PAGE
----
The film’s seaside setting signifies a vaster instability. Cayrol chose Boulogne-sur-Mer despite Resnais’s grave doubts, and elaborates the locale’s symbolic importance (as he does Hélène’s backstory) in his published script. Destroyed by Allied bombing in World War II, Boulogne was haphazardly reconstructed, and the film emphasizes this architectural incoherence, the jumble of medieval and modern, of ancient battlements and Tati-looking casino, to capture the fragility of the city’s new self. (When Ernest delivers his denunciation of his brother-in-law Alphonse near film’s end, Resnais intercuts not reaction shots of the shocked onlookers, as any other director would, but the implacably blank stares of Boulogne’s sentinel-like apartment buildings.) Amid this flux and insecurity, only Bernard’s memory of the torture and murder of Muriel in Algeria remains ineradicable. The film associates Bernard, acted by wide-eyed Jean-Baptiste Thiérrée, with unyielding sight—“I am searching, I am looking,” he says when Françoise asks his vocation, emphasizing that he is seeking out evidence, and he twice instructs his sometime girlfriend Marie-Do not to close her eyes—and with instruments of vision (projector, film, slides, camera, kaleidoscope, gag glasses), whereas his willfully unseeing stepmother says she looks “blind” in photographs, and when she turns on his projector, the image immediately burns in the gate. (Françoise, too, peers ravenously, but as a tourist, the postcards she flips through becoming a form of protocinema.)

Just as the word alone repeats throughout Eric Rohmer’s tale of abjection Le rayon vert, the words change and late form a refrain in Muriel. “There’s just time,” de Smoke assures Hélène, but it seems to have run out for her. Though Resnais, no doubt evading a thematic straitjacket, occasionally denied that time and memory were his primary concerns, Muriel concentrates on both, as Ernest’s rendering of the song “Déjà” perhaps too explicitly emphasizes. Like Hiroshima mon amour, the film intertwines historical and personal memory; here, the traumas of World War II and the recently ceased Algerian War are variously recollected and suppressed. Cayrol, whose poetic text serves as the basis for Resnais’s 1955 Holocaust documentary Night and Fog, had been betrayed to the Nazis as a member of the French Resistance and spent years in the Mauthausen-Gusen concentration camp, where he became suicidal. That ordeal and his subsequent bouts of amnesia inform Muriel’s sense of historical commemoration. Soon after Alphonse and Françoise arrive together in Boulogne, the former calls it “a martyr city,” an unusually empathic observation for the self-pitying impostor, his comment followed by a flurried montage of plaques and street signs, including one for a rue de Folkestone, that memorialize the war. Hélène’s grasp of that history is tenuous, personal, banal. She associates Folkestone with a hotel in which she and Alphonse once stayed, cannot remember if the number of Boulogne inhabitants killed in World War II was 200 or 3,000, and later confides that a local chef has been deported and that if he had died, his seafood recipe would have been lost forever. Her vagueness seems a matter not of mere imprecision but of intentional disregard: “My memory’s so awful. I forget everything!” she exclaims, cultivating her own absentmindedness. The film’s relics and ruins emphasize its interleaved themes of memory and reconstruction: as did A and X before them, Hélène and Alphonse attempt to reconstitute their past together; Boulogne rebuilds after the war; Bernard revives the story of Muriel’s torture despite his fellow soldier Robert’s admonition to quell it.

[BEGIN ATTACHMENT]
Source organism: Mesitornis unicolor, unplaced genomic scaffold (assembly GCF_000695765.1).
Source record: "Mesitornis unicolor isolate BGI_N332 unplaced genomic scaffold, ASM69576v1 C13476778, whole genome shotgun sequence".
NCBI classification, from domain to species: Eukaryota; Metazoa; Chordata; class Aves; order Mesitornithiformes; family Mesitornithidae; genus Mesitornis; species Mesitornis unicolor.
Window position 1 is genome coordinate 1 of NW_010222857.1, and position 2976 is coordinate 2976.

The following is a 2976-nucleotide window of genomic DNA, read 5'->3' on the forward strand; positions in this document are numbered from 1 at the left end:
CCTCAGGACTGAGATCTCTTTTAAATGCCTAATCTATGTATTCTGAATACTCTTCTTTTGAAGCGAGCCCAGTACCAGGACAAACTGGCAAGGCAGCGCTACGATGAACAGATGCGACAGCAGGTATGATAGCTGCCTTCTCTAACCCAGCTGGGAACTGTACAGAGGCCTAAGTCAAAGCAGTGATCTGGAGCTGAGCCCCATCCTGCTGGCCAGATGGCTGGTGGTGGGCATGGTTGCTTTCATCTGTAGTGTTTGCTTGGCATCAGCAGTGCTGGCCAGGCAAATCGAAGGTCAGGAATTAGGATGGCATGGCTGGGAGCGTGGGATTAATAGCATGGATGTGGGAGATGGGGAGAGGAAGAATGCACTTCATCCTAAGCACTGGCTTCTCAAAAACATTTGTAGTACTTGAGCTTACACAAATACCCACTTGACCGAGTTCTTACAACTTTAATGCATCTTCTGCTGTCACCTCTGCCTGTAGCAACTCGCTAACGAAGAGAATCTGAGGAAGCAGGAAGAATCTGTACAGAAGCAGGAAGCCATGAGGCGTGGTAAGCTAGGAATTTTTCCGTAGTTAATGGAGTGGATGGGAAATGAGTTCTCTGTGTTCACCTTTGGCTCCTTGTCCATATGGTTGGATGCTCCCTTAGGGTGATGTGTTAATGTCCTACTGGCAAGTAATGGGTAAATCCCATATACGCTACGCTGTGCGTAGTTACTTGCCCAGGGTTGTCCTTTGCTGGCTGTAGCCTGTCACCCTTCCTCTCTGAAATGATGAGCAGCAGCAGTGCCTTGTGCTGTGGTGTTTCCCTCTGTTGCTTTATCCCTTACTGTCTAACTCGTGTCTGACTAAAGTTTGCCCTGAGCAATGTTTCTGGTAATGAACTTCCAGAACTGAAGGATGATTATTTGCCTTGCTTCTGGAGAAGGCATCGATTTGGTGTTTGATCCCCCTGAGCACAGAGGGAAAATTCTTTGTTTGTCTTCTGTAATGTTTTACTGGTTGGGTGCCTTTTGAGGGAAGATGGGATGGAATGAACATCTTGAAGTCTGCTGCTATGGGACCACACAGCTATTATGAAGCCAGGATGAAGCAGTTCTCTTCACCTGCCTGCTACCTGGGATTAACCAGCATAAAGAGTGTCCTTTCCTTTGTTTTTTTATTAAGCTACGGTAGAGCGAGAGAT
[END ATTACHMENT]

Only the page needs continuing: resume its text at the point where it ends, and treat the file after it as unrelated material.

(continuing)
Like the man who asks where the center of the city is only to be told that he is already in it, Muriel’s viewer may be left grasping for narrative and temporal coordinates. The film’s anxious, shardlike editing—Resnais claimed that the cuts numbered close to a thousand, though others have subtracted a hundred or two from that total—detailed in Cayrol’s script and ostentatiously announced by that initial cubist fusillade, further confounds the sense of duration and chronology, despite the scenario’s linear, symmetrical five-act structure. With its disorienting ellipses, compressions, attenuations, and its obsessive repetitions, Muriel anticipates the “shattered time” of that other Resnais masterpiece 1968’s Je t’aime, je t’aime but, without the latter’s memory machine and use of flashbacks, can be all the more confounding. Muriel’s sound bridges—dialogue carried over an edit or imported from an unseen event—sometimes confuse more than they connect; several spatial displacements seem impossible; figures are introduced before their identities become clear—the sudden appearance of Ernest is treated with detective-story mysterioso; and the film keeps accumulating characters, some of whom seem redundant (e.g., the ex-Australian with the nanny goat, the croupier with marital troubles, Claudie’s friend Marc) or puzzlingly belated, such as the tailor Antoine and his wife Angèle, with whom Cayrol daringly initiates, in the film’s closing minutes, a subplot involving Hélène’s breach with the couple over a loan.